President Obama maddeningly and repeatedly referred to the White House as “my house" during the early days of his tenure. Nope, it’s ours.
But his administration is also apparently confused as to the ownership of another presidential residence: Mount Vernon. Mount Vernon belongs to all of us but it is also privately-owned property which has never taken federal funds.
But, always looking for ways to make the shutdown more inconvenient for regular citizens—or worse, even more lacking in an understanding of the concept of private property than we knew—the administration had the National Park Service impede visits to the historic house. The National Park Service blocked the public parking lots adjacent to Mount Vernon.
But the feds can't put a "Keep Out" sign up at Mount Vernon. Mount Vernon’s website carried this message: “NO SHUTDOWN HERE.” It explained:
“George Washington's Mount Vernon is privately owned by the Mount Vernon Ladies' Association and will remain open despite the threat of a shutdown of the federal government. Despite some reports to the contrary, our parking lots are open and available. We stand ready to welcome all visitors to the home of our founding father and first president. Mount Vernon has never accepted any government funds throughout its long history.”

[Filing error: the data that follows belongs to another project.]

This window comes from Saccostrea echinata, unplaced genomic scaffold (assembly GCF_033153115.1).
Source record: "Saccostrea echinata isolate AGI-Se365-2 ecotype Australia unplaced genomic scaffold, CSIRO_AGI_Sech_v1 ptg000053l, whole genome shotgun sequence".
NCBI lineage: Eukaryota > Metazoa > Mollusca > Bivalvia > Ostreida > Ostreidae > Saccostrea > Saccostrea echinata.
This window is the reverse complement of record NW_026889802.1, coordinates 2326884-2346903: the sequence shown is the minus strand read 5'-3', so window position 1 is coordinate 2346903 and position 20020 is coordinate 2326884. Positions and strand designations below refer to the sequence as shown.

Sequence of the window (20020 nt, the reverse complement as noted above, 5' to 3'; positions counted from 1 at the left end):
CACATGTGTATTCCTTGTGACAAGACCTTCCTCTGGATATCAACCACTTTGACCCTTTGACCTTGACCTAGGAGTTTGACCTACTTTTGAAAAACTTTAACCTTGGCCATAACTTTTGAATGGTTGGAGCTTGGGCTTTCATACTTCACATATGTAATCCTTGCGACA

The Washington Free Beacon—which makes no reference to any attempt to barricade Mount Vernon parking—also touts the privately-owned historic house as a good place to visit during the shutdown. And former Speaker of the House Newt Gingrich is quoted tweeting that Mount Vernon is a good option for those “frustrated by the shutdown of the Smithsonian.”
Mount Vernon is also an example of what private groups can achieve without federal money. A number of historic properties are successfully–and lovingly–administered by private groups. This is something worth thinking about, perhaps now more than ever.
And it’s good at this moment in our history to visit the residence of the president who fought to create the United States rather than one who believes we are in such desperate need of change that petty measures are in order.